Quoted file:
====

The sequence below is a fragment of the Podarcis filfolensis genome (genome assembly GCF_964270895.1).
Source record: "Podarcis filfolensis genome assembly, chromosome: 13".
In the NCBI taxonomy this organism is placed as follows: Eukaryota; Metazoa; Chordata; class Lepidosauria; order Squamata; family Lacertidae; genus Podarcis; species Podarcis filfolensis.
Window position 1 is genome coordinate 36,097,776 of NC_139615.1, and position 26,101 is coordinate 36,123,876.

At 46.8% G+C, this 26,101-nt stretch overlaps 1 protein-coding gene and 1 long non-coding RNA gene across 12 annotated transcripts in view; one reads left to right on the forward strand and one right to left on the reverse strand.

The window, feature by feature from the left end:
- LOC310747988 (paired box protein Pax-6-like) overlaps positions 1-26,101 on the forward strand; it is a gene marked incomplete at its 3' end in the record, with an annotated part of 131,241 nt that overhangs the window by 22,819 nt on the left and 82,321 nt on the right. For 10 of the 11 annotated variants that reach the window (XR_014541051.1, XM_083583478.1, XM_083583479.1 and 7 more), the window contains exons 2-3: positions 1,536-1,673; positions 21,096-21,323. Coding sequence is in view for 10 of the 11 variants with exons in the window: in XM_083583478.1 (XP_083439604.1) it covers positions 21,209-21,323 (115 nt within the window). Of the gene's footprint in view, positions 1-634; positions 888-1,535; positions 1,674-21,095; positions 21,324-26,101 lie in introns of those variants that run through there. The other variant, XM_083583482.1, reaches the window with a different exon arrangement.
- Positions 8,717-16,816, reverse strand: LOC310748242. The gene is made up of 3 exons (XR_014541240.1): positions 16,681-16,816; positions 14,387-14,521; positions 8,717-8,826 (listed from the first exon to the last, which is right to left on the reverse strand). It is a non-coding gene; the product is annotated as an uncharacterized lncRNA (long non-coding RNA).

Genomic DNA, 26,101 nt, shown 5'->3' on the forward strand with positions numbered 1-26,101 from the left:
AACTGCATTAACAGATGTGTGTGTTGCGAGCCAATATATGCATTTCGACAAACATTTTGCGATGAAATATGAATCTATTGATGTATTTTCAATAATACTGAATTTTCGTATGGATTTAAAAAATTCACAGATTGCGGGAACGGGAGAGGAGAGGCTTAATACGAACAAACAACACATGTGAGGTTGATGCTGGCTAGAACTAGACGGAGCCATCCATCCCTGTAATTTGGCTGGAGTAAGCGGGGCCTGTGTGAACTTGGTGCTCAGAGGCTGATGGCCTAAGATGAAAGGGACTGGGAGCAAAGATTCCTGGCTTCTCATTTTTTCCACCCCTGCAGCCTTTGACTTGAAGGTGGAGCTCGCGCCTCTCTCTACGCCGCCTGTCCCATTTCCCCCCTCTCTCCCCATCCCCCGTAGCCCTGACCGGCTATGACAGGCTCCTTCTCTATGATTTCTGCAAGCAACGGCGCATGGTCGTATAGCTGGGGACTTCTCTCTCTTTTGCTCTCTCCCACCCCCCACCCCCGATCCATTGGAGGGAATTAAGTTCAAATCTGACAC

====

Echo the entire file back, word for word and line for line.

The sequence below is a fragment of the Podarcis filfolensis genome (genome assembly GCF_964270895.1).
Source record: "Podarcis filfolensis genome assembly, chromosome: 13".
In the NCBI taxonomy this organism is placed as follows: Eukaryota; Metazoa; Chordata; class Lepidosauria; order Squamata; family Lacertidae; genus Podarcis; species Podarcis filfolensis.
Window position 1 is genome coordinate 36,097,776 of NC_139615.1, and position 26,101 is coordinate 36,123,876.

At 46.8% G+C, this 26,101-nt stretch overlaps 1 protein-coding gene and 1 long non-coding RNA gene across 12 annotated transcripts in view; one reads left to right on the forward strand and one right to left on the reverse strand.

The window, feature by feature from the left end:
- LOC310747988 (paired box protein Pax-6-like) overlaps positions 1-26,101 on the forward strand; it is a gene marked incomplete at its 3' end in the record, with an annotated part of 131,241 nt that overhangs the window by 22,819 nt on the left and 82,321 nt on the right. For 10 of the 11 annotated variants that reach the window (XR_014541051.1, XM_083583478.1, XM_083583479.1 and 7 more), the window contains exons 2-3: positions 1,536-1,673; positions 21,096-21,323. Coding sequence is in view for 10 of the 11 variants with exons in the window: in XM_083583478.1 (XP_083439604.1) it covers positions 21,209-21,323 (115 nt within the window). Of the gene's footprint in view, positions 1-634; positions 888-1,535; positions 1,674-21,095; positions 21,324-26,101 lie in introns of those variants that run through there. The other variant, XM_083583482.1, reaches the window with a different exon arrangement.
- Positions 8,717-16,816, reverse strand: LOC310748242. The gene is made up of 3 exons (XR_014541240.1): positions 16,681-16,816; positions 14,387-14,521; positions 8,717-8,826 (listed from the first exon to the last, which is right to left on the reverse strand). It is a non-coding gene; the product is annotated as an uncharacterized lncRNA (long non-coding RNA).

Genomic DNA, 26,101 nt, shown 5'->3' on the forward strand with positions numbered 1-26,101 from the left:
AACTGCATTAACAGATGTGTGTGTTGCGAGCCAATATATGCATTTCGACAAACATTTTGCGATGAAATATGAATCTATTGATGTATTTTCAATAATACTGAATTTTCGTATGGATTTAAAAAATTCACAGATTGCGGGAACGGGAGAGGAGAGGCTTAATACGAACAAACAACACATGTGAGGTTGATGCTGGCTAGAACTAGACGGAGCCATCCATCCCTGTAATTTGGCTGGAGTAAGCGGGGCCTGTGTGAACTTGGTGCTCAGAGGCTGATGGCCTAAGATGAAAGGGACTGGGAGCAAAGATTCCTGGCTTCTCATTTTTTCCACCCCTGCAGCCTTTGACTTGAAGGTGGAGCTCGCGCCTCTCTCTACGCCGCCTGTCCCATTTCCCCCCTCTCTCCCCATCCCCCGTAGCCCTGACCGGCTATGACAGGCTCCTTCTCTATGATTTCTGCAAGCAACGGCGCATGGTCGTATAGCTGGGGACTTCTCTCTCTTTTGCTCTCTCCCACCCCCCACCCCCGATCCATTGGAGGGAATTAAGTTCAAATCTGACAC